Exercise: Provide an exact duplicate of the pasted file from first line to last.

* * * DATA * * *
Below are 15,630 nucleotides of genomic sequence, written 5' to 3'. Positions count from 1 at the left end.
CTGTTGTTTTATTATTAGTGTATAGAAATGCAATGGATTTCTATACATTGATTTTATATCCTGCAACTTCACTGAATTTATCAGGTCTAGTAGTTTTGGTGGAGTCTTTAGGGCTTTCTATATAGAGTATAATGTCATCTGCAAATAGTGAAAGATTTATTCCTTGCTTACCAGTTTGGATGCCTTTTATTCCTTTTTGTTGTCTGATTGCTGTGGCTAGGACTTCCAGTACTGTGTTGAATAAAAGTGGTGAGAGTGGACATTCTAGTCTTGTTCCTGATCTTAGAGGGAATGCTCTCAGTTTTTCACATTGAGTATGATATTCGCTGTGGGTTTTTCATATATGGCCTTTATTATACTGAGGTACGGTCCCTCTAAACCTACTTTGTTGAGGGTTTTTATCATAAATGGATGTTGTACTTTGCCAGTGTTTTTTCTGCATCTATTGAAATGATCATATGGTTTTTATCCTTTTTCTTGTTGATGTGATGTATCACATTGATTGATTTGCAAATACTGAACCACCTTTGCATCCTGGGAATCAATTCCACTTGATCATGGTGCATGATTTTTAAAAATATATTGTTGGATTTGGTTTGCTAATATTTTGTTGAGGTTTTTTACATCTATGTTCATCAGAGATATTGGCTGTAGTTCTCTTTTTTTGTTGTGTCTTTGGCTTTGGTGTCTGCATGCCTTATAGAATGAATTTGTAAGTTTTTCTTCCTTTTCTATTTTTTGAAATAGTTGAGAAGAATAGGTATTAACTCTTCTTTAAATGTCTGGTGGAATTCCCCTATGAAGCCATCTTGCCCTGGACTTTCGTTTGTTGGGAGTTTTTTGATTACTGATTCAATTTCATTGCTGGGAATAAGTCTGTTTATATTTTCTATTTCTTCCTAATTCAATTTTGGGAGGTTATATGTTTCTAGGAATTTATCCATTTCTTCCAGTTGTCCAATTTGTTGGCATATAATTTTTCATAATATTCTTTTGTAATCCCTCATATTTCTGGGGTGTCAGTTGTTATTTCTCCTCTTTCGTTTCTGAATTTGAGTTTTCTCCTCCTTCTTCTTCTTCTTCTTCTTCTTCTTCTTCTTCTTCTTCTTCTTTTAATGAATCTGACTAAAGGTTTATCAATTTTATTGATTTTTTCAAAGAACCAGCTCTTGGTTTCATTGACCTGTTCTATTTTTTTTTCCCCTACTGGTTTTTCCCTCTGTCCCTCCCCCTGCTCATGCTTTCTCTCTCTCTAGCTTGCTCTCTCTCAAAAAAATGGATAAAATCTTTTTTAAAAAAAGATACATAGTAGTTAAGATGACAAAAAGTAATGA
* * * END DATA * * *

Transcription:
Below are 15,630 nucleotides of genomic sequence, written 5' to 3'. Positions count from 1 at the left end.
CTGTTGTTTTATTATTAGTGTATAGAAATGCAATGGATTTCTATACATTGATTTTATATCCTGCAACTTCACTGAATTTATCAGGTCTAGTAGTTTTGGTGGAGTCTTTAGGGCTTTCTATATAGAGTATAATGTCATCTGCAAATAGTGAAAGATTTATTCCTTGCTTACCAGTTTGGATGCCTTTTATTCCTTTTTGTTGTCTGATTGCTGTGGCTAGGACTTCCAGTACTGTGTTGAATAAAAGTGGTGAGAGTGGACATTCTAGTCTTGTTCCTGATCTTAGAGGGAATGCTCTCAGTTTTTCACATTGAGTATGATATTCGCTGTGGGTTTTTCATATATGGCCTTTATTATACTGAGGTACGGTCCCTCTAAACCTACTTTGTTGAGGGTTTTTATCATAAATGGATGTTGTACTTTGCCAGTGTTTTTTCTGCATCTATTGAAATGATCATATGGTTTTTATCCTTTTTCTTGTTGATGTGATGTATCACATTGATTGATTTGCAAATACTGAACCACCTTTGCATCCTGGGAATCAATTCCACTTGATCATGGTGCATGATTTTTAAAAATATATTGTTGGATTTGGTTTGCTAATATTTTGTTGAGGTTTTTTACATCTATGTTCATCAGAGATATTGGCTGTAGTTCTCTTTTTTTGTTGTGTCTTTGGCTTTGGTGTCTGCATGCCTTATAGAATGAATTTGTAAGTTTTTCTTCCTTTTCTATTTTTTGAAATAGTTGAGAAGAATAGGTATTAACTCTTCTTTAAATGTCTGGTGGAATTCCCCTATGAAGCCATCTTGCCCTGGACTTTCGTTTGTTGGGAGTTTTTTGATTACTGATTCAATTTCATTGCTGGGAATAAGTCTGTTTATATTTTCTATTTCTTCCTAATTCAATTTTGGGAGGTTATATGTTTCTAGGAATTTATCCATTTCTTCCAGTTGTCCAATTTGTTGGCATATAATTTTTCATAATATTCTTTTGTAATCCCTCATATTTCTGGGGTGTCAGTTGTTATTTCTCCTCTTTCGTTTCTGAATTTGAGTTTTCTCCTCCTTCTTCTTCTTCTTCTTCTTCTTCTTCTTCTTCTTCTTCTTCTTTTAATGAATCTGACTAAAGGTTTATCAATTTTATTGATTTTTTCAAAGAACCAGCTCTTGGTTTCATTGACCTGTTCTATTTTTTTTTCCCCTACTGGTTTTTCCCTCTGTCCCTCCCCCTGCTCATGCTTTCTCTCTCTCTAGCTTGCTCTCTCTCAAAAAAATGGATAAAATCTTTTTTAAAAAAAGATACATAGTAGTTAAGATGACAAAAAGTAATGA